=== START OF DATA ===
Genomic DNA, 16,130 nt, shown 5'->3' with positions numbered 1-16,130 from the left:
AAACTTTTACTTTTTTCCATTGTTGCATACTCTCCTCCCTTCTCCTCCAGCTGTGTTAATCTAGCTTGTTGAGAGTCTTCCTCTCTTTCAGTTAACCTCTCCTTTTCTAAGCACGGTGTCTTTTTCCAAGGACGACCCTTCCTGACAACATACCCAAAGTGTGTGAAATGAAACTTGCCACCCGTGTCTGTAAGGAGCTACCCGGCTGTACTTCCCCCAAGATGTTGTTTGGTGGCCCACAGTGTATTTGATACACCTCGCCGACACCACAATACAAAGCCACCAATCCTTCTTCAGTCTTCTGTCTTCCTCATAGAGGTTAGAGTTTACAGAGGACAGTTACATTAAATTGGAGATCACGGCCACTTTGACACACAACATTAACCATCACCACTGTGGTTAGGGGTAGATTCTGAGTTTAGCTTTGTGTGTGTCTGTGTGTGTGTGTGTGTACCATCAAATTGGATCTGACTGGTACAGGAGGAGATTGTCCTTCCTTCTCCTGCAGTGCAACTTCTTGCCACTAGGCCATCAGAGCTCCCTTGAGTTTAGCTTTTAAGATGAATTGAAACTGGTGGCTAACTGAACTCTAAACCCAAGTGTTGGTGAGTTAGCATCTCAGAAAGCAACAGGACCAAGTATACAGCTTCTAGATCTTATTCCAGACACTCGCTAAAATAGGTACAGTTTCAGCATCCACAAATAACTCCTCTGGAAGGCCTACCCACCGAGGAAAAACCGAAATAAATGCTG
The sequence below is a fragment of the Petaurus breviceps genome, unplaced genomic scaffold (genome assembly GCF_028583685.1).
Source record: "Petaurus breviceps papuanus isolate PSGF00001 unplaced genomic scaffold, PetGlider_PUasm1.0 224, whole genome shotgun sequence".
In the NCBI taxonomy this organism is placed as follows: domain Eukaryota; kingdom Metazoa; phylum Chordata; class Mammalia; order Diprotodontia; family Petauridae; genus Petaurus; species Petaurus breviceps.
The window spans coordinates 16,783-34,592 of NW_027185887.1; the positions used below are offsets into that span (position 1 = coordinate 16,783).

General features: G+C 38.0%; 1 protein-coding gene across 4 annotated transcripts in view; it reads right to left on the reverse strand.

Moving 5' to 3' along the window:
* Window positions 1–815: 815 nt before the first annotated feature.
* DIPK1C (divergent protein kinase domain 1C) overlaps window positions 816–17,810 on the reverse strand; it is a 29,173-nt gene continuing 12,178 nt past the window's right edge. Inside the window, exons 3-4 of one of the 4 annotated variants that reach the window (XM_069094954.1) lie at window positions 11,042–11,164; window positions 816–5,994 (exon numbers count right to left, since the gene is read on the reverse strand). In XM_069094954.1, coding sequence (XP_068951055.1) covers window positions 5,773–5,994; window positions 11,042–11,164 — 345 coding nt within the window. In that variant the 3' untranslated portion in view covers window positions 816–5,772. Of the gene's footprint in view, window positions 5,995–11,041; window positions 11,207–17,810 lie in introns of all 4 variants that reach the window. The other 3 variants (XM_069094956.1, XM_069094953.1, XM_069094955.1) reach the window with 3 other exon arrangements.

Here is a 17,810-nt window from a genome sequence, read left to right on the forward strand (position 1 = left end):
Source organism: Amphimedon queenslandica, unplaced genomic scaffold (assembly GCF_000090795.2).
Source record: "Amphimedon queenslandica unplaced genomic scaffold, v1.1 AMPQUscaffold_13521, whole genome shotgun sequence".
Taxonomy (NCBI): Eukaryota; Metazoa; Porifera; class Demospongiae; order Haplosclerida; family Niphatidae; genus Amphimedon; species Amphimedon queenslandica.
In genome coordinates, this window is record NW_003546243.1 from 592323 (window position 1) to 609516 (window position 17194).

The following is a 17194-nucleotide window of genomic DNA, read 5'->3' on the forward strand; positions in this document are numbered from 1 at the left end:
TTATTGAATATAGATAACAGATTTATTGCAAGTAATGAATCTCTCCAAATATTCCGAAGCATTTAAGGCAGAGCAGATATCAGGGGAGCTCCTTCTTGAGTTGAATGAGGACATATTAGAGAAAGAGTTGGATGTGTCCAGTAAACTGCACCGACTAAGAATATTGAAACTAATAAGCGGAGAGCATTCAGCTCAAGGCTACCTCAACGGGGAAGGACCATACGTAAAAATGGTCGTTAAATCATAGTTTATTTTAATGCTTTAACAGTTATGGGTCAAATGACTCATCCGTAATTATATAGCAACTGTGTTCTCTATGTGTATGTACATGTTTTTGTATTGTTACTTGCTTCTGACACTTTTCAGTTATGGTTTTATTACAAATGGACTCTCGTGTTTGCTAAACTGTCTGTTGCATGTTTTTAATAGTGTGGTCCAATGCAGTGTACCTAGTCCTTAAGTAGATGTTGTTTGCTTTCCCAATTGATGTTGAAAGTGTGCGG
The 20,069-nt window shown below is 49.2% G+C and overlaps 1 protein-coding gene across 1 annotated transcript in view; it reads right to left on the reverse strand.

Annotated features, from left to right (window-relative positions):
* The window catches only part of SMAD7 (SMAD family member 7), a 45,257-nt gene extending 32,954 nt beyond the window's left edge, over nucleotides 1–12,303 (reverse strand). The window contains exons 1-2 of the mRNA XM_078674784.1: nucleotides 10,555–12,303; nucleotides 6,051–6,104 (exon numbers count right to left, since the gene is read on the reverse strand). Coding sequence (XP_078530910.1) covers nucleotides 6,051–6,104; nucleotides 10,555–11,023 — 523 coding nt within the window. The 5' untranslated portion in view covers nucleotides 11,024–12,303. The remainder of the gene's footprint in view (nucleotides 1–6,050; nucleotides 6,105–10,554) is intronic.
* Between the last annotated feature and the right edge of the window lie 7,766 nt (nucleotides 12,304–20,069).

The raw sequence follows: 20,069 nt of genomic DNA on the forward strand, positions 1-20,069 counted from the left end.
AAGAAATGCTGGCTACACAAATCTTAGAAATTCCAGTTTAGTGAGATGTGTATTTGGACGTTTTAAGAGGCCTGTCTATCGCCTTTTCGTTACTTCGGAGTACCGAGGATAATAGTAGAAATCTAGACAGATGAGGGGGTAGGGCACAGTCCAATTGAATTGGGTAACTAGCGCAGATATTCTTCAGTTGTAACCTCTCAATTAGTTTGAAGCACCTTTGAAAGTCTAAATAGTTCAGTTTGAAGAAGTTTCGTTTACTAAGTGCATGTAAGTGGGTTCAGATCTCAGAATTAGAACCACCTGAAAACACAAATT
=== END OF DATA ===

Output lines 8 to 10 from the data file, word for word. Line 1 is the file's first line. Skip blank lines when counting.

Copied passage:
Moving 5' to 3' along the window:
* Window positions 1–815: 815 nt before the first annotated feature.
* DIPK1C (divergent protein kinase domain 1C) overlaps window positions 816–17,810 on the reverse strand; it is a 29,173-nt gene continuing 12,178 nt past the window's right edge. Inside the window, exons 3-4 of one of the 4 annotated variants that reach the window (XM_069094954.1) lie at window positions 11,042–11,164; window positions 816–5,994 (exon numbers count right to left, since the gene is read on the reverse strand). In XM_069094954.1, coding sequence (XP_068951055.1) covers window positions 5,773–5,994; window positions 11,042–11,164 — 345 coding nt within the window. In that variant the 3' untranslated portion in view covers window positions 816–5,772. Of the gene's footprint in view, window positions 5,995–11,041; window positions 11,207–17,810 lie in introns of all 4 variants that reach the window. The other 3 variants (XM_069094956.1, XM_069094953.1, XM_069094955.1) reach the window with 3 other exon arrangements.